“These street kids told me that they never knew that one day in their lifetime, they would get a chance to learn how to use a computer.”
Dieudonne Kwizera and Jean de Dieu Tuyishimire are the youngest students participating in Rebecca Davis Dance Company (RDDC)’s dance and IT programs for street children in Kigali, Rwanda.
Since their first days in IT class, in the beginning of March, both boys captured my attention. They both seemed not to be interested in IT; they both went outside in the middle of IT class. I followed them, trying to figure out why these two kids were not interested in IT.
“It is too boring, I prefer to play outside,” said Jean de Dieu.
Kwizera didn’t tell me why he preferred to stay outside of IT class. Kwizera is too quiet. The next IT class, I was surprised to see them in the class. They were excited to learn, and they were asking permission to touch the computer. I asked them why they changed their decision and chose to attend IT class.
Jean de Dieu responded with an illuminating smile on his pretty face: “My colleagues told me that, last time, they were given a chance to touch those computers. I lost that chance, so that’s why I am here. I want to get that chance too,” he said as he was pointing his finger to the five laptops on the table. Jean de Dieu also added that if we let him touch the computer each time he comes, he will be attending every IT class. Kwizera was still quiet, but very attentive to my conversation with Jean de Dieu.
On Friday, both kids came to see me before dance class started and apologized for missing the first day of IT class. They told me that they never knew that one day in their lifetime, they would get a chance to learn how to use a computer.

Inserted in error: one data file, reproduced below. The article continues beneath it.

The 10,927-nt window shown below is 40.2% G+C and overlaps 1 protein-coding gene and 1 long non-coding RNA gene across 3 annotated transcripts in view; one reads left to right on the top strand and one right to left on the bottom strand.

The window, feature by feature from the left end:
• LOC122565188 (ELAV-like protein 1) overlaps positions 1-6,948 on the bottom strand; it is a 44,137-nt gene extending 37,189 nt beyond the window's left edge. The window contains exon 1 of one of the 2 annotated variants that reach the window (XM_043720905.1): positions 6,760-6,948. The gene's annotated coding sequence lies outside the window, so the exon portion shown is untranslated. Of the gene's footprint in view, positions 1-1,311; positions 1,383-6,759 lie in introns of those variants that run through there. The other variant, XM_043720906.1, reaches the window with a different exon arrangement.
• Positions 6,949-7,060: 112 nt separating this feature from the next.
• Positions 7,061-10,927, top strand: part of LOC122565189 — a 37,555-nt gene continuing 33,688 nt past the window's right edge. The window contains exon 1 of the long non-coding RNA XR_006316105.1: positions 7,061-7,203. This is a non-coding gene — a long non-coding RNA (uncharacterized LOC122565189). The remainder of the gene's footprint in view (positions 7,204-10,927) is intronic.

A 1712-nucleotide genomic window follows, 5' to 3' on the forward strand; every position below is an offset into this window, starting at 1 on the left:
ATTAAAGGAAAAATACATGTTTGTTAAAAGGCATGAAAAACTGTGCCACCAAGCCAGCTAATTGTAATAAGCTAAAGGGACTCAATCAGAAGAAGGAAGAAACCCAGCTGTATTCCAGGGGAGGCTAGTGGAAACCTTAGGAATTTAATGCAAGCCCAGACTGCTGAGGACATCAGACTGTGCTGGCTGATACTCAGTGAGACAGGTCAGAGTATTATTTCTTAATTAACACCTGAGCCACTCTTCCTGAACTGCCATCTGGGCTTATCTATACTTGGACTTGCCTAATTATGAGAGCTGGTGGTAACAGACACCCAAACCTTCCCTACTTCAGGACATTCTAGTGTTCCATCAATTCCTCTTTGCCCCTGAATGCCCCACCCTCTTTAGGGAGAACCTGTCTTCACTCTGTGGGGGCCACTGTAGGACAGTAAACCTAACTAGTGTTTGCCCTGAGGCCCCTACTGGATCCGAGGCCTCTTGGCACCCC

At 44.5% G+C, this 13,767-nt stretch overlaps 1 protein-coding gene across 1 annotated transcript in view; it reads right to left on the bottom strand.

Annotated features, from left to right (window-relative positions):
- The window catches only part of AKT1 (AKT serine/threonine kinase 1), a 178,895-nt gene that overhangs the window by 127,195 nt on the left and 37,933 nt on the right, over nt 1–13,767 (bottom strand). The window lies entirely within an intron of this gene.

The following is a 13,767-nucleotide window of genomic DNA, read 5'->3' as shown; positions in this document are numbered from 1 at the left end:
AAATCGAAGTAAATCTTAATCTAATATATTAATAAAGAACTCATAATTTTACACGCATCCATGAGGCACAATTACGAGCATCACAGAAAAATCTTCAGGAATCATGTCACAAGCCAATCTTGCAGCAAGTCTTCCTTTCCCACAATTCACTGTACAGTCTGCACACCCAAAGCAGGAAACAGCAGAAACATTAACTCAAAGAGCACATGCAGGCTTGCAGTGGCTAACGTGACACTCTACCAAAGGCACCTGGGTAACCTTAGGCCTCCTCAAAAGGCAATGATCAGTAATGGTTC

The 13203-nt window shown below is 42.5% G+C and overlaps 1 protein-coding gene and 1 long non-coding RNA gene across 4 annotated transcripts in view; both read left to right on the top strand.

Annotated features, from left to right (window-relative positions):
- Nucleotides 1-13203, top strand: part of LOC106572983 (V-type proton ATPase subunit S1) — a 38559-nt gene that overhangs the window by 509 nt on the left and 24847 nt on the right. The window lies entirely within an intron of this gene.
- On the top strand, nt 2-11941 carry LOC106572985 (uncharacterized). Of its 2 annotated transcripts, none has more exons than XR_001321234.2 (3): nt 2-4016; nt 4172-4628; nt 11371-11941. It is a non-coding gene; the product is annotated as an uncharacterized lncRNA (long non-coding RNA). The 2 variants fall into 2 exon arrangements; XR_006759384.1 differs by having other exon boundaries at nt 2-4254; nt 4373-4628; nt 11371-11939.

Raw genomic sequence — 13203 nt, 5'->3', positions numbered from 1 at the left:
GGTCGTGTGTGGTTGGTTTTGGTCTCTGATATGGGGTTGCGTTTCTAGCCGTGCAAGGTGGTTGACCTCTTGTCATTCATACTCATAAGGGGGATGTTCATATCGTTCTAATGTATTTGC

For the first time, Kwizera shared what was on his mind: “In my first day in IT class, when the teachers started to tell us history about the discovery of a computer and its evolution, I was not interested with that history. All I wanted was just to touch a computer and to know how I should use it. I thought that nobody should let me touch a computer in my whole life,” Kwizera said.
When I was trying to ask them the reason why they think learning IT for them is important, Jean de Dieu responded in the following deeper words: “I think I will get respect from all my family members because I know how to use a computer. My father will never beat me again and my brothers and sisters will need me to teach them what I learned about IT. My mother will be proud of me.”
Kwizera added: “The knowledge I am now getting in IT class will encourage me to buy my own computer once I become old, and I will be able to work and earn enough money.”
At the end of my conversation with those kids, I asked them what they leaned in IT during the two weeks. I was so surprised to hear them explaining to me the basic notions about computer. They started by telling me how to power on a laptop, then open Microsoft word – which they pronounce as “Microsoft woni” – Microsoft Paint, writing their names or drawing something, opening a folder, and saving their document before they shut down the computer. These two children have already changed – and this is just the beginning of their time with RDDC.
Eugene Dushime is the Country Director for RDDC Rwanda. He is a former contemporary dancer and assists with the RDDC program in Guinea as well.